There’s this notion that Trump has that if we run a trade deficit we lose, and if we run a trade surplus we win. That’s just not the way it works.
On the flip side of the United States running a large trade deficit, we get the benefits of being able to essentially buy as many goods and services as we want relative to a much smaller number of goods and services that we sell. The good news behind that is that we pay dollars for the sweaters or the cars or whatever we’re buying, and our trading partners have the sort of obligation of either keeping those dollars and putting them under the mattress, which nobody does, [or] they can take those dollars and they can sell them and buy euros if you’re a German car manufacturer, or you can buy Chinese currency if you’re a Chinese industrialist. The third thing that they can do is they can keep the dollars, not sell them, and instead of putting them under their mattress, invest them in our securities market, which they have been more than willing to do for a long period of time.
Let’s just pretend that trade completely breaks down, right—it’s not going to happen, but let’s take the trade war to the complete nth degree. What would that mean? It would mean that we are no longer buying goods from China. It also means that China doesn’t have dollars that it will sell, so all things being equal, if that happens the dollar would be stronger rather than weaker because there’s no constant sellers of these trade-surplus countries. It also means that at the margin they’re not going to be buying our Treasury securities. And so that would mean that if all the Treasury securities were bought by domestic investors, arguably the yields would have to be higher in order to make them more attractive.
So if you put that whole situation together, that if trade goes to its nth degree, the dollar increases in value quite a bit, and interest rates go up at the same period of time. I don’t really think that that’s what the Trump policy is intending to do. But certainly the marketplace has to put some sort of a discount mechanism on that.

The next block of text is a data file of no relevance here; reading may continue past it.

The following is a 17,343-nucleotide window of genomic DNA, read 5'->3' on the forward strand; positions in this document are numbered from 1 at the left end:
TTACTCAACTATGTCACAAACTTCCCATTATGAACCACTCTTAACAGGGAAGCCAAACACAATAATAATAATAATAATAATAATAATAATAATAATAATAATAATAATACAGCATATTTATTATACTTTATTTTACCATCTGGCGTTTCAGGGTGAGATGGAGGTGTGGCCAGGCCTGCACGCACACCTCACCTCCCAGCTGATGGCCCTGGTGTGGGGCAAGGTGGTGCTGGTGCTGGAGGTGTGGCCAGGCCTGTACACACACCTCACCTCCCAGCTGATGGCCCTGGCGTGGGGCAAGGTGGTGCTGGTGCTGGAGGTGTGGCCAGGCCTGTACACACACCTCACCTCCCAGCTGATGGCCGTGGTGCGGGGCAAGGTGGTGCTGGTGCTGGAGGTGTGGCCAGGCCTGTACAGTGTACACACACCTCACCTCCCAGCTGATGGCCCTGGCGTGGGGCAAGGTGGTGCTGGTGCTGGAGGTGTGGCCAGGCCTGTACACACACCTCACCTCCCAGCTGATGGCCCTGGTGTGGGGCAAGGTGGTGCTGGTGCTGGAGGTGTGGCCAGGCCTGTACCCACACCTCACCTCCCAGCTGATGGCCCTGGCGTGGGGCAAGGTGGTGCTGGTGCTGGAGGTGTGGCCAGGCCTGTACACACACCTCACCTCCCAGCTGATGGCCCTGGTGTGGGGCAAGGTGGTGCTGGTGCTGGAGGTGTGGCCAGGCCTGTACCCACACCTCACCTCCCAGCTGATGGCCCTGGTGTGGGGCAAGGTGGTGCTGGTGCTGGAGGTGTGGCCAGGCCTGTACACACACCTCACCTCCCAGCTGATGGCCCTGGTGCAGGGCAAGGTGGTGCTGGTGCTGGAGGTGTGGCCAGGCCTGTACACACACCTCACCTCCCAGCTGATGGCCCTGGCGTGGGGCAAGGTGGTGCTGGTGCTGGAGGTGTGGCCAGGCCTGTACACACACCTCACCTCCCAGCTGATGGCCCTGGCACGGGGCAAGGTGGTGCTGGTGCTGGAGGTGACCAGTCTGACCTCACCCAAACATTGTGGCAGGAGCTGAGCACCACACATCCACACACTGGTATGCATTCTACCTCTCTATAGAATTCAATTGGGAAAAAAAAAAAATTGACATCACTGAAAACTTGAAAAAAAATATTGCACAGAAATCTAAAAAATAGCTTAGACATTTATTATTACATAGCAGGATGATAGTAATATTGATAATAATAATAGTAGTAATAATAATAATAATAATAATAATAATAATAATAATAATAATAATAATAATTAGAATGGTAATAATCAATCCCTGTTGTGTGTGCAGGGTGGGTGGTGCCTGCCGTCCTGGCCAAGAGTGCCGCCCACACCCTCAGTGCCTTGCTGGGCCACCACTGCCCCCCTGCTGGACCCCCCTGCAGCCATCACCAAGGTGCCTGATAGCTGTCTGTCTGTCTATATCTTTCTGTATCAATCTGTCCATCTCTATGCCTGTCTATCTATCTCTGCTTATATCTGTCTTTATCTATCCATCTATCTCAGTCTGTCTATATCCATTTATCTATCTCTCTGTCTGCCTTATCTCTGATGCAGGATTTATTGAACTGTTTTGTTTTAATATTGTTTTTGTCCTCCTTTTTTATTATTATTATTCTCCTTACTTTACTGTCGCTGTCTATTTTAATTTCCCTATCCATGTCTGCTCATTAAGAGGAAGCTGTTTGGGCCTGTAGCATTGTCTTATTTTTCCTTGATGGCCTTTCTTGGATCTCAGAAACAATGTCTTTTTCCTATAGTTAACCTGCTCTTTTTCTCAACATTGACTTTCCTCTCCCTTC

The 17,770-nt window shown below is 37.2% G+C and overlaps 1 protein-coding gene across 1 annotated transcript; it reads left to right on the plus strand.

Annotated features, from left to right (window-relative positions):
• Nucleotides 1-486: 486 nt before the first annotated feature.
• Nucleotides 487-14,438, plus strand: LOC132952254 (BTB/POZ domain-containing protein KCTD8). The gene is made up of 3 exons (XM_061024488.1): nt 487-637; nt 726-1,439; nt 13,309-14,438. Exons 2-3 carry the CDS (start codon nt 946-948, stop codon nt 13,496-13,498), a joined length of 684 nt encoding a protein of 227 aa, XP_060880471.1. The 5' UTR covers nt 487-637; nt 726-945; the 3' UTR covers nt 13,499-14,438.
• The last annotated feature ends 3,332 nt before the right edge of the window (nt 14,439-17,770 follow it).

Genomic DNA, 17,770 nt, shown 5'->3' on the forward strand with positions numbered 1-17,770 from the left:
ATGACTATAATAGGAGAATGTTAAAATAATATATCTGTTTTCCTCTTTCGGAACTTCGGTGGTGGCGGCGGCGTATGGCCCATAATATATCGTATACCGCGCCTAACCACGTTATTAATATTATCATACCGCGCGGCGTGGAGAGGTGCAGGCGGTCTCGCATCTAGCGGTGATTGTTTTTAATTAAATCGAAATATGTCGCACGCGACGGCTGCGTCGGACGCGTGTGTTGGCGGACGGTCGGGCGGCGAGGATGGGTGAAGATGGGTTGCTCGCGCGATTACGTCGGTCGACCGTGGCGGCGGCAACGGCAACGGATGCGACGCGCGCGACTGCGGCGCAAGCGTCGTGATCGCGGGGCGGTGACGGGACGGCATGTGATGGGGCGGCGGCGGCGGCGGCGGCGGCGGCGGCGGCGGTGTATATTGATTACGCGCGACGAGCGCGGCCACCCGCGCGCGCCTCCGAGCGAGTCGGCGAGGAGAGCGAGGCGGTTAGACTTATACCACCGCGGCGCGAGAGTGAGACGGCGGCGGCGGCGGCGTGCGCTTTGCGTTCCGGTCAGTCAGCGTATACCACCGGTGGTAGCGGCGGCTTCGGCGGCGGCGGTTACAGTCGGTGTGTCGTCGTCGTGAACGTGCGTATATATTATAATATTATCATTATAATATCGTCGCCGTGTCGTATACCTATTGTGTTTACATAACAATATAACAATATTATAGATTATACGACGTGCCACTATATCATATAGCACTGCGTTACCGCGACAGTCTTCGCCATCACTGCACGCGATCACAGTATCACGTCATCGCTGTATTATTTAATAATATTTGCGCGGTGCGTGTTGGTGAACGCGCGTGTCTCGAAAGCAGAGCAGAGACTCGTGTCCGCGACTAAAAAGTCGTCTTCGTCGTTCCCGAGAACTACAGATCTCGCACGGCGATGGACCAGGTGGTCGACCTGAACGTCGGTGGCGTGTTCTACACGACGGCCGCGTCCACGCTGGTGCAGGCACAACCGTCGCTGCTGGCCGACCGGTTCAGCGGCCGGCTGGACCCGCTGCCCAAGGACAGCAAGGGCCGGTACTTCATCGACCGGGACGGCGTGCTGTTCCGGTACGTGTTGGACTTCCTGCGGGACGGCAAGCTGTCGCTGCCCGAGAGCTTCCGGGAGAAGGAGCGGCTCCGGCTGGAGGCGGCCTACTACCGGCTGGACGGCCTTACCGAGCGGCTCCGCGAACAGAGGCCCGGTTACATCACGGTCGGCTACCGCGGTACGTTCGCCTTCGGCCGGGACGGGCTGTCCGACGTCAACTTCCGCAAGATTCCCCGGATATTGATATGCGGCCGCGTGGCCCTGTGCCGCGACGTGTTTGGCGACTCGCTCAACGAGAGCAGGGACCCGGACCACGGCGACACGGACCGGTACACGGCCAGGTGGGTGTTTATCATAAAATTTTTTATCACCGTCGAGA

The way I see it, the Federal Reserve is trying to tighten financial conditions. So far, they haven’t really been successful at doing that. And I think that one could argue that’s why they continue to raise interest rates, because the other elements of financial conditions are the currency (the dollar’s not terribly strong at the moment); the equity market (which is at or near all-time highs); credit spreads (which are pretty close to all-time tights); and the interest rates in general, and while the Fed has been raising the short-term interest rates, we know there’s a lot of talk about the flattening of the yield curve. So the Fed is not particularly comfortable with that. And so they’re like, “You know what? We’re going to have to work a little bit harder.” Now, in a strange way, the trade tariffs could actually exacerbate that, right? We could get wider credit spreads, we could get higher yields, we could get a stronger dollar.
Another thing that could easily happen—the stock market goes down on the back of that. Let’s put it this way: I wouldn’t want to be short volatility going into that situation from an investment point of view.